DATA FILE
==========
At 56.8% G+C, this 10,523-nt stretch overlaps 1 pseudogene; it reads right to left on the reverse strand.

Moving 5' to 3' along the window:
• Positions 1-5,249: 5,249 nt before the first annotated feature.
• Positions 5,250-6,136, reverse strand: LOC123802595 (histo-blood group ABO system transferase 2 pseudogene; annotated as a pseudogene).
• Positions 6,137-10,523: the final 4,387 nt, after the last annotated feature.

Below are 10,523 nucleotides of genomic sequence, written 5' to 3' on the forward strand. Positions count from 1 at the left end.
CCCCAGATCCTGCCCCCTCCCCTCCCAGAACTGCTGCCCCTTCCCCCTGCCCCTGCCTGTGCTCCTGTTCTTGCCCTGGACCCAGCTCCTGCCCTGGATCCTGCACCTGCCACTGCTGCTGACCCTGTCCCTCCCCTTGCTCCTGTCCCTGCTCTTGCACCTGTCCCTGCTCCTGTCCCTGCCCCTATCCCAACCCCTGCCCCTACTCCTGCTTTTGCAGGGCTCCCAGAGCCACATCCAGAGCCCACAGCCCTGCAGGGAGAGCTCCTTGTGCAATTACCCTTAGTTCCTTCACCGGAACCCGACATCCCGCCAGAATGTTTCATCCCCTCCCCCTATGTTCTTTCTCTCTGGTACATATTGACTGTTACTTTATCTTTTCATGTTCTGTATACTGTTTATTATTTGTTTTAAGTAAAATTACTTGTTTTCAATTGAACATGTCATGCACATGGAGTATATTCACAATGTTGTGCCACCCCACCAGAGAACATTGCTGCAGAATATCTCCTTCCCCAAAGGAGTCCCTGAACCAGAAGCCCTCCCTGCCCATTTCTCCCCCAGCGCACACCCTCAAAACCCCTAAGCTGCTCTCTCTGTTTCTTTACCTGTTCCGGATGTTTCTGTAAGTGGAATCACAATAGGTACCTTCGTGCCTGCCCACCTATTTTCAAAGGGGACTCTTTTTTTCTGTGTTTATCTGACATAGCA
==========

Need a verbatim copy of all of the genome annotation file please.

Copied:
At 56.8% G+C, this 10,523-nt stretch overlaps 1 pseudogene; it reads right to left on the reverse strand.

Moving 5' to 3' along the window:
• Positions 1-5,249: 5,249 nt before the first annotated feature.
• Positions 5,250-6,136, reverse strand: LOC123802595 (histo-blood group ABO system transferase 2 pseudogene; annotated as a pseudogene).
• Positions 6,137-10,523: the final 4,387 nt, after the last annotated feature.

Below are 10,523 nucleotides of genomic sequence, written 5' to 3' on the forward strand. Positions count from 1 at the left end.
CCCCAGATCCTGCCCCCTCCCCTCCCAGAACTGCTGCCCCTTCCCCCTGCCCCTGCCTGTGCTCCTGTTCTTGCCCTGGACCCAGCTCCTGCCCTGGATCCTGCACCTGCCACTGCTGCTGACCCTGTCCCTCCCCTTGCTCCTGTCCCTGCTCTTGCACCTGTCCCTGCTCCTGTCCCTGCCCCTATCCCAACCCCTGCCCCTACTCCTGCTTTTGCAGGGCTCCCAGAGCCACATCCAGAGCCCACAGCCCTGCAGGGAGAGCTCCTTGTGCAATTACCCTTAGTTCCTTCACCGGAACCCGACATCCCGCCAGAATGTTTCATCCCCTCCCCCTATGTTCTTTCTCTCTGGTACATATTGACTGTTACTTTATCTTTTCATGTTCTGTATACTGTTTATTATTTGTTTTAAGTAAAATTACTTGTTTTCAATTGAACATGTCATGCACATGGAGTATATTCACAATGTTGTGCCACCCCACCAGAGAACATTGCTGCAGAATATCTCCTTCCCCAAAGGAGTCCCTGAACCAGAAGCCCTCCCTGCCCATTTCTCCCCCAGCGCACACCCTCAAAACCCCTAAGCTGCTCTCTCTGTTTCTTTACCTGTTCCGGATGTTTCTGTAAGTGGAATCACAATAGGTACCTTCGTGCCTGCCCACCTATTTTCAAAGGGGACTCTTTTTTTCTGTGTTTATCTGACATAGCA